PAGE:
Theresa May's Brexit proposals 'not workable, basically' says EU's Michel Barnier

By On September 07, 2018

Theresa May's Brexit proposals 'not workable, basically' says EU's Michel Barnier

The EU’s chief negotiator has explicitly written off Theresa May’s Chequers Brexit plan for customs and regulations as unworkable, in a further sign that the proposals are dead.

But Michel Barnier insisted he did not “just reject the white paper outright” and instead had highlighted “two major problems” which he specifically said made the PM’s plan unacceptable to the EU.

The comments were made at a private meeting between Mr Barnier and MPs on the Commons Brexit Committee on Monday; a transcript of the meeting was released on Friday by the Commons authorities.

The senior EU official said there were “lots of positive things” in the white paper, but that fundamental problems meant that “your proposal does not seem workable to us, basically”.

Ministers have said categorically that the choice in Brexit talks is between the acceptance of Chequers and a no-deal Brexit.

Mr Barnier re-iterated to the MPs what he has repeatedly said in public: that the EU would not accept splitting up aspects of the single market, and that it would not delegate EU customs duties to British officials once the UK was no longer a member state.

There was a mild Westminster row about Mr Barnier’s appearance at the committee meeting after Labour MP Stephen Kinnock, who was present, said Mr Barnier had made it clear that “Chequers is dead in the water” and “completely unacceptable to the EU”.

I did not just reject the White Paper outright; that is just not true. I hope that you will understand that.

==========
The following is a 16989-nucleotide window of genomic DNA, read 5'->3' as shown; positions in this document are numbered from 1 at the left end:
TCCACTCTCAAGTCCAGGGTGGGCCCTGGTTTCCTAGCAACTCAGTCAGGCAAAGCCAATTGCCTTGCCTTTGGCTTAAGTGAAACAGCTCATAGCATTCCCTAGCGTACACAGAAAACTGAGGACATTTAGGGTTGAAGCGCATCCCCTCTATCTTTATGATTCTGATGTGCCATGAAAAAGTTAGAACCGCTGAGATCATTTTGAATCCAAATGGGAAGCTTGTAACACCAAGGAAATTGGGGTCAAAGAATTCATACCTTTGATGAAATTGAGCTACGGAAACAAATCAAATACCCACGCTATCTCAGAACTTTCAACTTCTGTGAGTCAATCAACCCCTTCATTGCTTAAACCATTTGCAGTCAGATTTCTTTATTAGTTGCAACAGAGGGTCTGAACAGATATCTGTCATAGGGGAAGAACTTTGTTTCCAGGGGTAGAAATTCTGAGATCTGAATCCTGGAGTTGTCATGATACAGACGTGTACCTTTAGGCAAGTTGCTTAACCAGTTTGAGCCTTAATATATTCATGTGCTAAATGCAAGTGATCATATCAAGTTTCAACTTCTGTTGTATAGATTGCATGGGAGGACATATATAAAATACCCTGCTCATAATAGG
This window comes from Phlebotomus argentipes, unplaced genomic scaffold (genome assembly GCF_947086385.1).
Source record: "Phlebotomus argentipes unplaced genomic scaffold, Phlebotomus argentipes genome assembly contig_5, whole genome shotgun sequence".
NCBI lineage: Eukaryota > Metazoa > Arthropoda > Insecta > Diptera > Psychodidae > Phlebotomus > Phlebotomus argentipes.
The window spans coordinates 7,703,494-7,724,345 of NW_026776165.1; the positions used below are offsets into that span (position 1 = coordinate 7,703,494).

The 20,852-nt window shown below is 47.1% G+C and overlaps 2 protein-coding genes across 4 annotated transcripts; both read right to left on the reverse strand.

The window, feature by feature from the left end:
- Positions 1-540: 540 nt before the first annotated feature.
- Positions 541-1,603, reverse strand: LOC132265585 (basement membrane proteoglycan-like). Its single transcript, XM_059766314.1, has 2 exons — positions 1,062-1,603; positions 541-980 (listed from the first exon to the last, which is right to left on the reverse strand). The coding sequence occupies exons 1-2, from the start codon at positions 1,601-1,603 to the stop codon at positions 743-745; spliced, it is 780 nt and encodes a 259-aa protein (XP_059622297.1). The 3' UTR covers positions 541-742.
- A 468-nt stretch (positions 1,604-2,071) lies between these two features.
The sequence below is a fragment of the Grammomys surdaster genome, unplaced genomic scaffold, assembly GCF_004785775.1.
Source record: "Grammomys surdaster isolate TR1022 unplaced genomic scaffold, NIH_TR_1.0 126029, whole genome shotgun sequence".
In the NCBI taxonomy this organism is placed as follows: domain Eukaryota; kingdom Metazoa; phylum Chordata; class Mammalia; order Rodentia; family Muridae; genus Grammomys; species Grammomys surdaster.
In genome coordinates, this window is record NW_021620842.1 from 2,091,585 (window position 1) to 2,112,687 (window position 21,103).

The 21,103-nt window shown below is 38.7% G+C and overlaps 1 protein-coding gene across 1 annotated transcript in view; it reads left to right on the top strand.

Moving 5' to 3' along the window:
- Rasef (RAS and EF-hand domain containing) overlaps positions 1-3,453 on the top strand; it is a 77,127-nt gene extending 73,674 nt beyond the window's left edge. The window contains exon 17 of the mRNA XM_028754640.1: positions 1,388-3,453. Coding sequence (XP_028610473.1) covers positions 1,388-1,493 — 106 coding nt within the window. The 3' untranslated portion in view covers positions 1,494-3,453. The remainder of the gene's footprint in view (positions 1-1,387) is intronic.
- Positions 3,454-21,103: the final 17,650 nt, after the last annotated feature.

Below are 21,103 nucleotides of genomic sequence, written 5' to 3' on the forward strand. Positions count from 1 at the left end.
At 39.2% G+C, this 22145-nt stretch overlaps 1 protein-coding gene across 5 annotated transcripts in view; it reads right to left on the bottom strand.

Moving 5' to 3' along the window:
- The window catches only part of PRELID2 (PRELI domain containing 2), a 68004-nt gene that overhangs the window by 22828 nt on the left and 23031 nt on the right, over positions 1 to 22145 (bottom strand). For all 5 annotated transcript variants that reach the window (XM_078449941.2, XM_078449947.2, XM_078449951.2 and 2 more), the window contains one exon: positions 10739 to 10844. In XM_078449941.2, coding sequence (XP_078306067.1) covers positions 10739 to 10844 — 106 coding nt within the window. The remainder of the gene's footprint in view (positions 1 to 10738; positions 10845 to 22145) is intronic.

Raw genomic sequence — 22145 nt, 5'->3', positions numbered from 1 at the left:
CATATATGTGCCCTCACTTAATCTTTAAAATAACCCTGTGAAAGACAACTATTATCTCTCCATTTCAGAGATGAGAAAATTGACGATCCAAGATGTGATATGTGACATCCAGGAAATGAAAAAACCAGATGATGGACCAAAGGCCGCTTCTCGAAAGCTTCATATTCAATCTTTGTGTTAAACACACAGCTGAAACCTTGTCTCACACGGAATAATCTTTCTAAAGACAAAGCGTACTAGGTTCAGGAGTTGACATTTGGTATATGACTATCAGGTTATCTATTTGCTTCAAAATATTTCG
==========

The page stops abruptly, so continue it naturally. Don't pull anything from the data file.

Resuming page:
Michel Barnier

The transcript of the meeting was released in order to clarify what had or had not been said at the meeting, as the Government still insists that its proposals have a chance.

Asked by the committee’s chair whether Chequers was “not going to fly” or “dead in the water”, Mr Barnier responded:

“First of all, let me say once again, unlike what I have seen and heard over recent days, following a rather too brief reading of my interview to Frankfurter Allgemeine Zeitung, basically in the White Paper there are lots of positive things, lots of useful things, just to make that absolutely clear.

Brexit talks: Top issues facing UK on leaving EU

8 show all Brexit talks: Top issues facing UK on leaving EU

1/8 Post-Brexit immigration

workers sorting radishes on a production line at a farm in Norfolk. One possible post-Brexit immigration scheme could struggle to channel workers towards less attractive roles - while another may heighten the risk of labour exploitation, a new report warns. PA

2/8 Customs union

A key point in the negotiations remains Britain's access to, or withdrawal from, the EU customs union. Since the referendum there has been hot debate over the meaning of Brexit: would it entail a full withdrawal from the existing agreement, known as hard Brexit, or the soft version in which we would re main part of a common customs area for most goods, as Turkey does? No 10 has so far insisted that “Brexit means Brexit” and that Britain will be leaving the customs union, but may be inclined to change its position once the potential risks to the UK’s economic outlook become clearer. Alamy